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Kenya's police shoot at protesters as they storm parliament against new taxes

Protesters scatter as Kenyan police spray water canon at them during a protest over proposed tax hikes in a finance bill in downtown Nairobi, Kenya, on Tuesday.
Brian Inganga
/
AP
Protesters scatter as Kenyan police spray water canon at them during a protest over proposed tax hikes in a finance bill in downtown Nairobi, Kenya, on Tuesday.

Updated June 25, 2024 at 17:57 PM ET

NAIROBI, Kenya — Several people were killed and hundreds injured as thousands of demonstrators stormed Kenya’s parliament to protest a controversial tax bill on Tuesday.

Police responded with tear gas, rubber bullets and live rounds.

At least three of the dead were shot as protesters overwhelmed police as they entered and set fire to parts of the parliament buildings.

Addressing the nation, Kenyan President William Ruto called the storming of parliament promised to prevent it from happening again “at whatever cost."

The protests forced lawmakers to flee the legislature where earlier they had debated and passed the unpopular bill.

The legislation proposes to significantly increase the cost of goods and services in Kenya to help pay off foreign debt — and has sparked widespread outrage in the East African country.

Live footage showed protesters entering the national assembly and senate chambers and grabbing the ceremonial maces from both houses.

Demonstrators scatter during a protest over proposed tax hikes in a finance bill in downtown Nairobi, Kenya, on Tuesday.
Brian Inganga / AP
/
AP
Demonstrators scatter during a protest over proposed tax hikes in a finance bill in downtown Nairobi, Kenya, on Tuesday.

Demonstrators also targeted and torched City Hall of the capital Nairobi.

“We earnestly appeal to the police not to shoot the protesters. No one should lose his or her life,” said the country’s influential Kenya Conference of Catholic Bishops as they appealed for calm.

Two people died in similar protests last week in Nairobi.

Human rights groups have accused the Kenyan police of heavy-handed tactics in the past and again during these protests. The Kenyan Human Rights Commission shared a video of police shooting at protesters and strongly condemned the actions.

The cost of living in Kenya has soared in the past few years, with prices of food and fuel spiraling.

The new bill proposes raising taxes on goods as varied as bread, cooking oil and sanitary items. After the initial protests last week, some proposals were dropped, but the amended bill was voted in on Tuesday morning. It now awaits President Ruto’s approval.

The protests were initially peacefully, with hundreds of young people chanting “We are peaceful, we are peaceful!” to the police who were armed in riot gear and deployed heavily across the city.

The protests have largely been organized online by the youth calling themselves “Gen Z,” who say the proposed law will increase the cost of living for millions already struggling.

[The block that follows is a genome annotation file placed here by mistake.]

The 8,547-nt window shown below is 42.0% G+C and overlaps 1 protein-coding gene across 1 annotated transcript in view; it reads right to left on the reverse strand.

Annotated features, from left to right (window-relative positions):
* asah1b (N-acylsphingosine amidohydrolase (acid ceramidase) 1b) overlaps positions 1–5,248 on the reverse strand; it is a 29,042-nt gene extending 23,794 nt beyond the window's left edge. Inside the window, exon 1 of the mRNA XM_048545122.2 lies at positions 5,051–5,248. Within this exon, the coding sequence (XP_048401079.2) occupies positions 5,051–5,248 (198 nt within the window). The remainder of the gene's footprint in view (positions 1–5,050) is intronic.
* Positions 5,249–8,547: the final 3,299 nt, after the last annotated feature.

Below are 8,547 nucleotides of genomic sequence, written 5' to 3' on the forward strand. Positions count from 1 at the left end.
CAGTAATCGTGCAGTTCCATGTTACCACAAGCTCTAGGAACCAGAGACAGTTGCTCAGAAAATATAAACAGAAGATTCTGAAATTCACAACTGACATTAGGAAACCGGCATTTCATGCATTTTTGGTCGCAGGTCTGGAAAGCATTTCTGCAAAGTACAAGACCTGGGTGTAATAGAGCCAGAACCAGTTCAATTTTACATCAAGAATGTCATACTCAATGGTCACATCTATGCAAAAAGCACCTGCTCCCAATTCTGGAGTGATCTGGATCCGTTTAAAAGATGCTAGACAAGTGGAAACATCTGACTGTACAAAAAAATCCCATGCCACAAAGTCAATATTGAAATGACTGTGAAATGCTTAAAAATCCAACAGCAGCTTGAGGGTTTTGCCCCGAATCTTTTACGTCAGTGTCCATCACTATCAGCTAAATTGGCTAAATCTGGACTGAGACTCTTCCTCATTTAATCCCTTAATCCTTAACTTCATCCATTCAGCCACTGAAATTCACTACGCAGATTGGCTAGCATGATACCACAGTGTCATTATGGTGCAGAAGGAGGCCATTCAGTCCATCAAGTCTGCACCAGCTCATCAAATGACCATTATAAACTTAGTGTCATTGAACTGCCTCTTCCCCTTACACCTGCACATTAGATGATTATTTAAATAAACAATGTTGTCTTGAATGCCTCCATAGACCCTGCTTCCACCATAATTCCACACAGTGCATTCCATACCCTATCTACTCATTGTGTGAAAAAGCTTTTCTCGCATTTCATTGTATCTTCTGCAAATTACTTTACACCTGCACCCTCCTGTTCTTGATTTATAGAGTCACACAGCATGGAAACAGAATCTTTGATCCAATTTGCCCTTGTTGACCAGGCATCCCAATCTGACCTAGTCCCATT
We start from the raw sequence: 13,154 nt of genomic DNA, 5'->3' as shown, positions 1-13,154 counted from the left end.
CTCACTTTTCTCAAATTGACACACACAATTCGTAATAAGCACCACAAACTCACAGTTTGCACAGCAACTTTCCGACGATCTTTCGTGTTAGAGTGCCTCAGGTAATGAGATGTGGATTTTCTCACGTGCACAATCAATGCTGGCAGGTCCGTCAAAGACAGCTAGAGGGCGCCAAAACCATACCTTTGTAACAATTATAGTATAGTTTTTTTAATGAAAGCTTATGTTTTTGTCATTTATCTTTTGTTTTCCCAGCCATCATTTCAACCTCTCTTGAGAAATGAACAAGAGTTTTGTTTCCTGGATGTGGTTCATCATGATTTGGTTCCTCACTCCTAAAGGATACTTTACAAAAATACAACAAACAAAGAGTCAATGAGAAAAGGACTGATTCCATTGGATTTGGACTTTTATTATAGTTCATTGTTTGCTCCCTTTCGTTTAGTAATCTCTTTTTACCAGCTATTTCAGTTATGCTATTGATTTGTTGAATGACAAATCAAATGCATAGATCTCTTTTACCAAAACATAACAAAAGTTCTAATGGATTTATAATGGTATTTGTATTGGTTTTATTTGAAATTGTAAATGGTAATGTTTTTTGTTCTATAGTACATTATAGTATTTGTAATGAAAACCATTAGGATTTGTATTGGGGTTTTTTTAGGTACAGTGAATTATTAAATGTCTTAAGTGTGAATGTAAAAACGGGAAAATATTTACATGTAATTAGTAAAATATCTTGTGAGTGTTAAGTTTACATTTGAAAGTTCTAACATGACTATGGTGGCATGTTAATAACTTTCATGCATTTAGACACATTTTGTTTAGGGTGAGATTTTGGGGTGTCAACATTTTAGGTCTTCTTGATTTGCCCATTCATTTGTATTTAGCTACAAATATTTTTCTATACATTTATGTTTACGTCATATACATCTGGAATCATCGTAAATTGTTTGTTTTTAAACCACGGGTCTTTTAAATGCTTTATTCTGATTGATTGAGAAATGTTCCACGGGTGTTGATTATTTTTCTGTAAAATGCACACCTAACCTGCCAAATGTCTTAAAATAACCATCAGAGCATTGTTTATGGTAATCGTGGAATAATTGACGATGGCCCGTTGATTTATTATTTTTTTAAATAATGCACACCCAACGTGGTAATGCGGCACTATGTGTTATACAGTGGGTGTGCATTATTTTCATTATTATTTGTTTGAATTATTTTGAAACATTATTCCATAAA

Marches were also held in the coastal cities of Mombasa and Malindi and in other towns across the country, including Rift Valley, which voted hugely for Ruto in the August 2022 elections.

They waved placards and chanted “Ruto must go!”

The government says the finance bill will help it raise funds to pay of foreign debt that now stands at more than $80 billion borrowed mainly from China, the International Monetary Fund and the World Bank.

Earlier Kenyans woke up to reports of dawn arrests of several young people associated with the protests.

Opposition lawmakers told the parliament speaker that at least seven young men had been picked up by armed security agents hours before Tuesday’s march and have not been heard from since.

“The speaker must advise the house on what we should do because those abducted include my own staff,” said parliament minority leader Opiyo Wandayi.

This is despite President Ruto and Interior Minister Kithure Kindiki stating that the demonstrators’ right to picket is protected by the country’s constitution.

But both the president and the minister fell short of condemning the killing of two of the protesters during last weeks’s protests, that were largely peaceful. They have also not commented on the abductions captured on CCTV nor the use of force by police during protests.

Tuesday’s unrest follows a day in which the White House formally designated Kenya a major non-NATO ally, a month after President Ruto’s state visit to Washington. That designation comes with new trade benefits between the countries.

“We condemn the violence reporting during protests in Nairobi and around Kenya. We mourn the loss of life and injuries sustained and offer our condolences to the families who lost loved ones,” U.S. State Department spokesperson Matthew Miller said Tuesday. “We urge restraint to restore order and provide space for dialogue.”

Diplomats from the U.S. and European countries issued a joint statement saying they were “shocked” by the unrest and concerned about allegations of abductions.

The unrest also unfolded as hundreds of Kenyan police officers deployed to Haiti to lead a United Nations-backed multinational force against the powerful gangs that have destabilized the Caribbean country.

But back in Kenya, the protests that started in the capital Nairobi as opposition to the proposed Finance Bill 2024 have quickly spread countrywide and morphed into a revolt against the president and the political class, who face accusations of corruption and overtaxing Kenyans.

Copyright 2024 NPR

Emmanuel Igunza
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